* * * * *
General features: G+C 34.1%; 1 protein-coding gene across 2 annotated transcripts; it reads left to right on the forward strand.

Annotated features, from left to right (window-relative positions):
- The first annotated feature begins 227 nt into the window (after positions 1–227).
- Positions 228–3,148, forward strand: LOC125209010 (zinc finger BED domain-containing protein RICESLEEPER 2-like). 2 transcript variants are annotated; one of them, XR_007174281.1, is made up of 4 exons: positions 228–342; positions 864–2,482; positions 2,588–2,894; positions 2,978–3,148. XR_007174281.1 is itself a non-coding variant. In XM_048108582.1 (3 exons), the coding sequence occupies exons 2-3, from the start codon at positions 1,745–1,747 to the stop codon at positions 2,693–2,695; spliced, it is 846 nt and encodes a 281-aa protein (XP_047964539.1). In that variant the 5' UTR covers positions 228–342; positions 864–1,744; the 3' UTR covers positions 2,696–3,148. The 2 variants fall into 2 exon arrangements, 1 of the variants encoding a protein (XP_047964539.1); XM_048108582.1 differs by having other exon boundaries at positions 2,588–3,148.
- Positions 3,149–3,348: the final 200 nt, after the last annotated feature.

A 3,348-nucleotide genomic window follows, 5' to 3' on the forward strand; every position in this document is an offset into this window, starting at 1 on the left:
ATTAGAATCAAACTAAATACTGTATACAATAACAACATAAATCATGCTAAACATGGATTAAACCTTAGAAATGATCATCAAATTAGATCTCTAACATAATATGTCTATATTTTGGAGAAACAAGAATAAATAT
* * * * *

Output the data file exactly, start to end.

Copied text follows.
General features: G+C 34.1%; 1 protein-coding gene across 2 annotated transcripts; it reads left to right on the forward strand.

Annotated features, from left to right (window-relative positions):
- The first annotated feature begins 227 nt into the window (after positions 1–227).
- Positions 228–3,148, forward strand: LOC125209010 (zinc finger BED domain-containing protein RICESLEEPER 2-like). 2 transcript variants are annotated; one of them, XR_007174281.1, is made up of 4 exons: positions 228–342; positions 864–2,482; positions 2,588–2,894; positions 2,978–3,148. XR_007174281.1 is itself a non-coding variant. In XM_048108582.1 (3 exons), the coding sequence occupies exons 2-3, from the start codon at positions 1,745–1,747 to the stop codon at positions 2,693–2,695; spliced, it is 846 nt and encodes a 281-aa protein (XP_047964539.1). In that variant the 5' UTR covers positions 228–342; positions 864–1,744; the 3' UTR covers positions 2,696–3,148. The 2 variants fall into 2 exon arrangements, 1 of the variants encoding a protein (XP_047964539.1); XM_048108582.1 differs by having other exon boundaries at positions 2,588–3,148.
- Positions 3,149–3,348: the final 200 nt, after the last annotated feature.

A 3,348-nucleotide genomic window follows, 5' to 3' on the forward strand; every position in this document is an offset into this window, starting at 1 on the left:
ATTAGAATCAAACTAAATACTGTATACAATAACAACATAAATCATGCTAAACATGGATTAAACCTTAGAAATGATCATCAAATTAGATCTCTAACATAATATGTCTATATTTTGGAGAAACAAGAATAAATAT